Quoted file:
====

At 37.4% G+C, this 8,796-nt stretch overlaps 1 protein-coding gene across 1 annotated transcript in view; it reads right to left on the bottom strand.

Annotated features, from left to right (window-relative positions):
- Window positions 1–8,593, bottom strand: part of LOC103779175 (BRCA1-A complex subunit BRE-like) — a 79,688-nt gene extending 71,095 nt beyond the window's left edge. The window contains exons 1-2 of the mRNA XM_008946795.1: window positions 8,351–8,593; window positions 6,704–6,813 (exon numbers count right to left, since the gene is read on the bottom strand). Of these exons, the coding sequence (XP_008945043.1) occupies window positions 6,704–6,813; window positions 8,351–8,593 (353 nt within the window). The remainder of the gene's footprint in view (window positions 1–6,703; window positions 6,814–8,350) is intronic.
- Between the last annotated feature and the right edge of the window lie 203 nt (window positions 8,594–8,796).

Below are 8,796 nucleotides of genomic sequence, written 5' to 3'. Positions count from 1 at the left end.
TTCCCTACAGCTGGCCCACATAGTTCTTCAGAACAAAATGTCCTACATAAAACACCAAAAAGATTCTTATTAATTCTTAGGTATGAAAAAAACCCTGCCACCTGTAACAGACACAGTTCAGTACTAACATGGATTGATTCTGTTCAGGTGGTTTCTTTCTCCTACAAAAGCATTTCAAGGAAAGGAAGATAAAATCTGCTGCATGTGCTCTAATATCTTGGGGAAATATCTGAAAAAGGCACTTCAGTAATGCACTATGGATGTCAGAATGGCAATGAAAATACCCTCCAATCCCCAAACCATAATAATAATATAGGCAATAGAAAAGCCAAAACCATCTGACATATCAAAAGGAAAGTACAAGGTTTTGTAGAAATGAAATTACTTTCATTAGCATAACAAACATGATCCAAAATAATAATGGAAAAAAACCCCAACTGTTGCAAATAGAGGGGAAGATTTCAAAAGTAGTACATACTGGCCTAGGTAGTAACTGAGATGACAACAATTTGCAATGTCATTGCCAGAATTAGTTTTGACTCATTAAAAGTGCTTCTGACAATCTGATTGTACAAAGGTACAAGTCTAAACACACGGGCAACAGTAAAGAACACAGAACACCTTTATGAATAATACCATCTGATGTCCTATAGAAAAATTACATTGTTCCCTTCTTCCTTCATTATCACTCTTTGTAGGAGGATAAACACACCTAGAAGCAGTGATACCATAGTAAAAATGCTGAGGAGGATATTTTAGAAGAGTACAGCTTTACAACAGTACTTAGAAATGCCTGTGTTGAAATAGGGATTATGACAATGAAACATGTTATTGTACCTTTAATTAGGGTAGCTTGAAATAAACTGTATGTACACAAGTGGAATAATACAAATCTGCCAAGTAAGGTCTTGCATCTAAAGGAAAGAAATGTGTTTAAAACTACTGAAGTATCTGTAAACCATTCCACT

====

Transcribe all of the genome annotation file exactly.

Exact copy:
At 37.4% G+C, this 8,796-nt stretch overlaps 1 protein-coding gene across 1 annotated transcript in view; it reads right to left on the bottom strand.

Annotated features, from left to right (window-relative positions):
- Window positions 1–8,593, bottom strand: part of LOC103779175 (BRCA1-A complex subunit BRE-like) — a 79,688-nt gene extending 71,095 nt beyond the window's left edge. The window contains exons 1-2 of the mRNA XM_008946795.1: window positions 8,351–8,593; window positions 6,704–6,813 (exon numbers count right to left, since the gene is read on the bottom strand). Of these exons, the coding sequence (XP_008945043.1) occupies window positions 6,704–6,813; window positions 8,351–8,593 (353 nt within the window). The remainder of the gene's footprint in view (window positions 1–6,703; window positions 6,814–8,350) is intronic.
- Between the last annotated feature and the right edge of the window lie 203 nt (window positions 8,594–8,796).

Below are 8,796 nucleotides of genomic sequence, written 5' to 3'. Positions count from 1 at the left end.
TTCCCTACAGCTGGCCCACATAGTTCTTCAGAACAAAATGTCCTACATAAAACACCAAAAAGATTCTTATTAATTCTTAGGTATGAAAAAAACCCTGCCACCTGTAACAGACACAGTTCAGTACTAACATGGATTGATTCTGTTCAGGTGGTTTCTTTCTCCTACAAAAGCATTTCAAGGAAAGGAAGATAAAATCTGCTGCATGTGCTCTAATATCTTGGGGAAATATCTGAAAAAGGCACTTCAGTAATGCACTATGGATGTCAGAATGGCAATGAAAATACCCTCCAATCCCCAAACCATAATAATAATATAGGCAATAGAAAAGCCAAAACCATCTGACATATCAAAAGGAAAGTACAAGGTTTTGTAGAAATGAAATTACTTTCATTAGCATAACAAACATGATCCAAAATAATAATGGAAAAAAACCCCAACTGTTGCAAATAGAGGGGAAGATTTCAAAAGTAGTACATACTGGCCTAGGTAGTAACTGAGATGACAACAATTTGCAATGTCATTGCCAGAATTAGTTTTGACTCATTAAAAGTGCTTCTGACAATCTGATTGTACAAAGGTACAAGTCTAAACACACGGGCAACAGTAAAGAACACAGAACACCTTTATGAATAATACCATCTGATGTCCTATAGAAAAATTACATTGTTCCCTTCTTCCTTCATTATCACTCTTTGTAGGAGGATAAACACACCTAGAAGCAGTGATACCATAGTAAAAATGCTGAGGAGGATATTTTAGAAGAGTACAGCTTTACAACAGTACTTAGAAATGCCTGTGTTGAAATAGGGATTATGACAATGAAACATGTTATTGTACCTTTAATTAGGGTAGCTTGAAATAAACTGTATGTACACAAGTGGAATAATACAAATCTGCCAAGTAAGGTCTTGCATCTAAAGGAAAGAAATGTGTTTAAAACTACTGAAGTATCTGTAAACCATTCCACT